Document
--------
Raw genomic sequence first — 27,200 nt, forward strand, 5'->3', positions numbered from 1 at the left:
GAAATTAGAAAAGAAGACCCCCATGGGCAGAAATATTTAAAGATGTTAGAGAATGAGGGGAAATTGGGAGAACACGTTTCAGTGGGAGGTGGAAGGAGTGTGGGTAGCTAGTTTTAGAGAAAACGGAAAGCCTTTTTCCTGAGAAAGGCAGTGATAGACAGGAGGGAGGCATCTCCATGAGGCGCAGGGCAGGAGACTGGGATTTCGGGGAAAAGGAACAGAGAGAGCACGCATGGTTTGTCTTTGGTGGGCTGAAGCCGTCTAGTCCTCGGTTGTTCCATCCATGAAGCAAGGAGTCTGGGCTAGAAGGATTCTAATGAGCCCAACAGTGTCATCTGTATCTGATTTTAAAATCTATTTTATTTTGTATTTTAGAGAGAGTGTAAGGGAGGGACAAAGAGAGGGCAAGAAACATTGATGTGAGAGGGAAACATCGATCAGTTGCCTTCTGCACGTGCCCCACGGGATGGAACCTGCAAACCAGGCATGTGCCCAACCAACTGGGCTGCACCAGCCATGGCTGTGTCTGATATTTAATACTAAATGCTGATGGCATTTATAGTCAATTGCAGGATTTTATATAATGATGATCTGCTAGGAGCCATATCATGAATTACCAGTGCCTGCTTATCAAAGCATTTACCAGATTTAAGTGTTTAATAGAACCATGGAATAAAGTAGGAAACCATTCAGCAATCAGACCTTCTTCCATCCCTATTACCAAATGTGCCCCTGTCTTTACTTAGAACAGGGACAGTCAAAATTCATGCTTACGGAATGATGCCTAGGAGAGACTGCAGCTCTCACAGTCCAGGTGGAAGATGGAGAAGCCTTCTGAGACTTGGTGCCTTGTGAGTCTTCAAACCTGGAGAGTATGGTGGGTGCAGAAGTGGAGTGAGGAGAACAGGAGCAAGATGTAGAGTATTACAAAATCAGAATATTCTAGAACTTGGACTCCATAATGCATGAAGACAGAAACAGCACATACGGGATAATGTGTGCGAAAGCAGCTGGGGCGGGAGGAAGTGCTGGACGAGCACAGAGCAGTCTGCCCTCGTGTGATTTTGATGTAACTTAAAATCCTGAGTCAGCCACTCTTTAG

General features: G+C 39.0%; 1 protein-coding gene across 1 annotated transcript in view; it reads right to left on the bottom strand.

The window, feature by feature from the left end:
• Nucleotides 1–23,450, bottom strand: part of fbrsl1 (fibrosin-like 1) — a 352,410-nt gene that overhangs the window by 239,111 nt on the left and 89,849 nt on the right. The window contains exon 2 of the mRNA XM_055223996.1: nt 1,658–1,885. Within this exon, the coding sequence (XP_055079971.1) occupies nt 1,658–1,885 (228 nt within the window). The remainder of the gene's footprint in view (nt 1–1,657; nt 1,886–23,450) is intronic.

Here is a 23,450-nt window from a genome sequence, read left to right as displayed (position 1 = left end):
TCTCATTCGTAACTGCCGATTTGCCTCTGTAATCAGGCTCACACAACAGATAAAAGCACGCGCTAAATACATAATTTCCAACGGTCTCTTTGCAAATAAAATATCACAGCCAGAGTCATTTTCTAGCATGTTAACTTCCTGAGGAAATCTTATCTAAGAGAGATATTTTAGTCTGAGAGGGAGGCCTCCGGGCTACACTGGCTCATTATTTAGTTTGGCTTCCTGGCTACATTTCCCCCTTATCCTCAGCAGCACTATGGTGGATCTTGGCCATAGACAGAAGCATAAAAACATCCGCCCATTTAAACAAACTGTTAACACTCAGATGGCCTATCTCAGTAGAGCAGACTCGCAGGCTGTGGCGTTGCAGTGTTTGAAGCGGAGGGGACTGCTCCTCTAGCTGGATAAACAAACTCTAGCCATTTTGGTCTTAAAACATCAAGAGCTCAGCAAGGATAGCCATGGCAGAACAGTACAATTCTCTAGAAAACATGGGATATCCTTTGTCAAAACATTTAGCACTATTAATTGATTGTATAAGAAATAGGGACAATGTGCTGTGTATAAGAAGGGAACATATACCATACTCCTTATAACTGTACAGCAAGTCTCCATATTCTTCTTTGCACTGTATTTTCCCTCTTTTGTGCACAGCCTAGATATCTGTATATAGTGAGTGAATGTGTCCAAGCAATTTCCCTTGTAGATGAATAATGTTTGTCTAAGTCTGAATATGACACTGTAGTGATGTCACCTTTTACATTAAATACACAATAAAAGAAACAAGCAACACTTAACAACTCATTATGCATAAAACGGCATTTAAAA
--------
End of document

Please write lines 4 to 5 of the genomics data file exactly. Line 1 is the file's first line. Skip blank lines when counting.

The window, feature by feature from the left end:
• Nucleotides 1–23,450, bottom strand: part of fbrsl1 (fibrosin-like 1) — a 352,410-nt gene that overhangs the window by 239,111 nt on the left and 89,849 nt on the right. The window contains exon 2 of the mRNA XM_055223996.1: nt 1,658–1,885. Within this exon, the coding sequence (XP_055079971.1) occupies nt 1,658–1,885 (228 nt within the window). The remainder of the gene's footprint in view (nt 1–1,657; nt 1,886–23,450) is intronic.